An independent organization has ranked Montana Tech’s nursing program number one in the state.
RegisteredNursing.org, a company that publishes information on nursing education and the healthcare industry, looked at 12 other programs across the state and based its ranking on students’ pass rate on the nursing licensure exam.
Helena College and Montana State University came in second and third, and Missoula College and Carroll College came in fourth and fifth.
Director of Nursing at Montana Tech Karen VanDaveer, who’s been with the department for 29 years, says the ranking is good news for a department that has been at Tech since around the 1960s.
“I think we’ve worked very hard to make sure that we have a quality educational program for students,” said VanDaveer. “To be ranked number one among our wonderful colleagues, that makes us proud and it makes us come to realize that other people have recognized the hard work.”
The nursing program at Tech represents a significant piece of the pie when it comes to headcounts, boasting around 200 nursing and pre-nursing students.
The department offers bachelor’s degrees for both pre- and post-licensure students, along with an online bachelor’s completion program, which Best College Reviews ranked 19 this year in a list of top 20 online programs in the nation.
The University of Montana’s Board of Regents gave the department permission in 2015 to transition its two-year associate’s program into a four-year bachelor’s program, and the first cohort of four-year nursing students will graduate next month.
One of those students is Helena native Erika Vosbeck.
Vosbeck didn’t always want to become a nurse.
In fact, she was studying health science at Carroll College in Helena when an event happened that caused her to take a second look at what she wanted to do with her career.
“My cousin got into a motocross accident, and he got a spinal cord injury,” said Vosbeck. “I went to the hospital. I don’t think I exactly knew what nurses did at the time until watching what they did for my cousin. The doctors did a lot, obviously saved his life — but it was the nurses that were there 24/7.”
“It was like a huge realization for me that this is what I was meant to do,” Vosbeck continued.
Vosbeck said Tech is a good fit for her because she likes the faculty and their years of experience, and she also likes working with the other students.
“I couldn’t get through the program without my classmates,” said Vosbeck.
In the years to come Tech’s nursing department intends to grow.
Plans are in the works to accept 15 to 20 additional students per year by 2019, VanDaveer said.
And when they graduate, those students could be in high demand due to an anticipated workforce shortage.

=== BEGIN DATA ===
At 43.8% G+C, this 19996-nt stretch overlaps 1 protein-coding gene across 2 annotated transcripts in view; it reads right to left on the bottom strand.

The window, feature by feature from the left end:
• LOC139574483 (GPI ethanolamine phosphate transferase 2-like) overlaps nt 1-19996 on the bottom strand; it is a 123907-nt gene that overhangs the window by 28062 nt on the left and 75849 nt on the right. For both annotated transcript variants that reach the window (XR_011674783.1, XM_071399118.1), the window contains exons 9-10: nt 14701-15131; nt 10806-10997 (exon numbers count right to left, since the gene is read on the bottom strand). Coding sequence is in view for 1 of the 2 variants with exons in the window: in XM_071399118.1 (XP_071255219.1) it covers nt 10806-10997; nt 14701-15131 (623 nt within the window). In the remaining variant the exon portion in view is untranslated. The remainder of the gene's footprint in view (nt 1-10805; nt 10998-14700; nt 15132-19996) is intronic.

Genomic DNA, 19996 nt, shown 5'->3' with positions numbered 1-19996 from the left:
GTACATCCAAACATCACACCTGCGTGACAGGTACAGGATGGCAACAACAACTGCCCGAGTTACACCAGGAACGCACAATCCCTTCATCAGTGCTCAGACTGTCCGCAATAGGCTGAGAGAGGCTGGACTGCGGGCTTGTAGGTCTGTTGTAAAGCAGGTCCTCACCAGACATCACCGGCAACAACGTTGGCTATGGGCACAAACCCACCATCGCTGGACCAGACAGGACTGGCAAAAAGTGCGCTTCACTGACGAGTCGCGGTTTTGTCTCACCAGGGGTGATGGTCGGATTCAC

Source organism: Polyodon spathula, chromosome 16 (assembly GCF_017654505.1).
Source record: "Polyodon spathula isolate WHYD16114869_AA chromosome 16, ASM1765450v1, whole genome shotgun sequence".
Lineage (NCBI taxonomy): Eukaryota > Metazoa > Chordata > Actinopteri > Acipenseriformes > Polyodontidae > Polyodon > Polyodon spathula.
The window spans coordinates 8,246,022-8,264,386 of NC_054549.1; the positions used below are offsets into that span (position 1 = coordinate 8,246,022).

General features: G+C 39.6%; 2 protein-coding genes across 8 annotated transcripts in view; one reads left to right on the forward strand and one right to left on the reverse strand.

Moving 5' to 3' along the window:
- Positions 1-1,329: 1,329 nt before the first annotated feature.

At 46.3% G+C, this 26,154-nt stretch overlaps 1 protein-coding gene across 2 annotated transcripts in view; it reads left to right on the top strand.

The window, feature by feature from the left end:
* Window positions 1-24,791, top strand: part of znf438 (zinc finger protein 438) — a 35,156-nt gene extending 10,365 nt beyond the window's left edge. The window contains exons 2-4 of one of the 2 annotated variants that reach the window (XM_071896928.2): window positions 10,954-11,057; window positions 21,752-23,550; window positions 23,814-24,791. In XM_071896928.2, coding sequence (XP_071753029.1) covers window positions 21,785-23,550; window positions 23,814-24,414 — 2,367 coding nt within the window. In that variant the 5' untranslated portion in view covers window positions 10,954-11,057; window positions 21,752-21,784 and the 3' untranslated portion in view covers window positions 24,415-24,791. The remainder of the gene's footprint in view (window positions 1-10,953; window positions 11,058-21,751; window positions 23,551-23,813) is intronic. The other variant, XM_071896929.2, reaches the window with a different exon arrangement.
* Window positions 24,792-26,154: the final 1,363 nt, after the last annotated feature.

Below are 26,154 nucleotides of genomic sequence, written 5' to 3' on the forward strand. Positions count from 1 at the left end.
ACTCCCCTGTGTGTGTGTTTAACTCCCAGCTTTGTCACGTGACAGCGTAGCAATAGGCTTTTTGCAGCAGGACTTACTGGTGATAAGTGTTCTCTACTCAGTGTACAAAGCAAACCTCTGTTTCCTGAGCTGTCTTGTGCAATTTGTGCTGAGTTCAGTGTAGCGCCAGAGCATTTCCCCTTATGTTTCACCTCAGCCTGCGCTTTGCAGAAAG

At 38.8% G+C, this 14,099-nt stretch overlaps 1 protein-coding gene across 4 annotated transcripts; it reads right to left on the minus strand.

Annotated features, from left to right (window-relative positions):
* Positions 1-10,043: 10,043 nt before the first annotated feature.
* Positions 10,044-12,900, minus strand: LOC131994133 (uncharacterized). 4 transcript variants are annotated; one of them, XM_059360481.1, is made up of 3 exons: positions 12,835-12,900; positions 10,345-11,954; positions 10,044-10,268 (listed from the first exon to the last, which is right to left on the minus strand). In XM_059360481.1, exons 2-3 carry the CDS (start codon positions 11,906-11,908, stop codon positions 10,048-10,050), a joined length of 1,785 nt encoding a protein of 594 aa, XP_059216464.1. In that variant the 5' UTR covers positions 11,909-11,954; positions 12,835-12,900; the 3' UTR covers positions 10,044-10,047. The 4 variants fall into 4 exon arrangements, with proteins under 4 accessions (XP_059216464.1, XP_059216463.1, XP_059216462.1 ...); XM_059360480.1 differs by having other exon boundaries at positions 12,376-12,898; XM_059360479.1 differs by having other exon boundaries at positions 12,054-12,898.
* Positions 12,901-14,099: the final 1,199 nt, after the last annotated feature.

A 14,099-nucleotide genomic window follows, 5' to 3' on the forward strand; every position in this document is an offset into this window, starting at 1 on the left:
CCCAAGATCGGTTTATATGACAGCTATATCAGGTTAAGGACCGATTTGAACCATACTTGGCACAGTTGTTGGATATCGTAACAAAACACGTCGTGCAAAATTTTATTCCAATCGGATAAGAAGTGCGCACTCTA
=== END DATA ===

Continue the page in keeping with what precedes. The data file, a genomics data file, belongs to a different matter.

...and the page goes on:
In Montana, there are 445 job openings in the health-care industry annually. And by 2020, it’s anticipated that 1.1 million nurses will be needed nationwide, according to a fact sheet provided by the nursing department.
Also on the horizon for the Tech’s nursing program is a new location in the Science and Engineering Building for the department’s simulation labs, where students run life-like scenarios with programmable medical mannequins. The nursing department will get four new rooms for obstetric, pediatric and surgical and trauma laboratories, VanDaveer said.
VanDaveer is excited about what Butte’s new rural hospital training center — the Praxis Center for Innovative Learning, which is slated to break ground on Arizona Street in 2019 — might mean for Tech students.
But the nursing director says simulation is nothing new for her students, who get debriefed by instructors and their peers after running a scenario on the mannequins, an experience that VanDaveer says can sometimes be emotional, especially if things don’t go well and the mannequin dies – virtually, that is.
In addition, Tech’s nursing program also boasts a “GERT” suit that can simulate mobility issues and glasses that can replicate vision impairment.
The department is also currently testing a computer program that plays audio that approximates what it’s like to have a mental illness like schizophrenia.
“To say that we’re into simulation is an understatement,” VanDaveer said.
VanDaveer herself worked as a nurse for 10 years, and she says what she likes most about the occupation is watching patients recover.
“I loved the ability to take care of someone and see them progress from a vulnerable state to independence,” said VanDaveer. “You could see that you made a difference."
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